1675-76, the most devastating war between the colonists and the Indians in New England. The war is named for King Philip, the son of Massasoit and chief of the Wampanoag. His Wampanoag name was Metacom, Metacomet, or Pometacom. Upon the death (1662) of his brother, Alexander (Wamsutta), whom the Indians suspected the English of murdering, Philip became sachem and maintained peace with the colonists for a number of years. Hostility eventually developed over the steady succession of land sales forced on the Indians by their growing dependence on English goods.
Suspicious of Philip, the English colonists in 1671 questioned and fined him and demanded that the Wampanoag surrender their arms, which they did. In 1675 a Christian Indian who had been acting as an informer to the English was murdered, probably at Philip’s instigation. Three Wampanoags were tried for the murder and executed.
Incensed by this act, the Indians in June, 1675, made a sudden raid on the border settlement of Swansea. Other raids followed; towns were burned and many whites–men, women, and children–were slain. Unable to draw the Indians into a major battle, the colonists resorted to similar methods of warfare in retaliation and antagonized other tribes.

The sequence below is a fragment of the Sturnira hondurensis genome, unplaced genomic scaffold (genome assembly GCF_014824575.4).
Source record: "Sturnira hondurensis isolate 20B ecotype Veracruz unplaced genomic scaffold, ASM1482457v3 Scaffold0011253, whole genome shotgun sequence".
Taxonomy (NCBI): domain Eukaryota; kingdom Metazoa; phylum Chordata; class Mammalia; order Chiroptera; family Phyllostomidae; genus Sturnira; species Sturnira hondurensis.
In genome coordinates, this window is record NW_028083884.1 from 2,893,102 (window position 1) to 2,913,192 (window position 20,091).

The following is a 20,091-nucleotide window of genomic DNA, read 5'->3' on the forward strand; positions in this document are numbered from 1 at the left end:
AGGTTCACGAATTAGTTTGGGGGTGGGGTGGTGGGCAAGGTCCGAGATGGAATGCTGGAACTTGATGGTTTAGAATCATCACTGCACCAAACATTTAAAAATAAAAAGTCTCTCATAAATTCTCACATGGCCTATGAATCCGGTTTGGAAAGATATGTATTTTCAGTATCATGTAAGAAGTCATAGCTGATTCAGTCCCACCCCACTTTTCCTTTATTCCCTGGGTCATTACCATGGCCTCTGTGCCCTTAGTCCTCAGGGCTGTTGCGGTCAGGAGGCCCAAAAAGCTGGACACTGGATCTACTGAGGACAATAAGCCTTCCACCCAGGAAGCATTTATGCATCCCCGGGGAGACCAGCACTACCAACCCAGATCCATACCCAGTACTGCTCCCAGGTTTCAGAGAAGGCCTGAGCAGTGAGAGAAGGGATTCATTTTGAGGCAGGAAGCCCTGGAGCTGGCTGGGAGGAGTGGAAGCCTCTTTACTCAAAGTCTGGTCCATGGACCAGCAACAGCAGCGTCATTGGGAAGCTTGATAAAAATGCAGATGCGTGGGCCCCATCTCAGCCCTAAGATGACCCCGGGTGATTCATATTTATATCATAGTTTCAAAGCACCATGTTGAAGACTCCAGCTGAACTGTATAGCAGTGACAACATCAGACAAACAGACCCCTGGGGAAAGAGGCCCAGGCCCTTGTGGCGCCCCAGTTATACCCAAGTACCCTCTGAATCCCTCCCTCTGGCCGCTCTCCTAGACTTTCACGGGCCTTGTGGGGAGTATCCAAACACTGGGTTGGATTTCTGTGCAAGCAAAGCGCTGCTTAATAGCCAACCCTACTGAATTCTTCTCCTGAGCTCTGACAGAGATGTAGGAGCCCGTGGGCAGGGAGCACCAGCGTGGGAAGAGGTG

The Wampanoag were joined by the Nipmuck and by the Narragansett (after the latter were attacked by the colonists), and soon all the New England colonies were involved in the war. Philip’s cause began to decline after he made a long journey west in an unsuccessful attempt to secure aid from the Mohawk. In 1676 the Narragansett were completely defeated and their chief, Canonchet, was killed in April of that year; the Wampanoag and Nipmuck were gradually subdued. Philip’s wife and son were captured, and he was killed (Aug., 1676) by an Indian in the service of Capt. Benjamin Church after his hiding place at Mt. Hope (Bristol, R.I.) was betrayed. His body was drawn and quartered and his head exposed on a pole in Plymouth. The war, which was extremely costly to the colonists in people and money, resulted in the virtual extermination of tribal Indian life in southern New England and the disappearance of the fur trade. The New England Confederation then had the way completely clear for white settlement.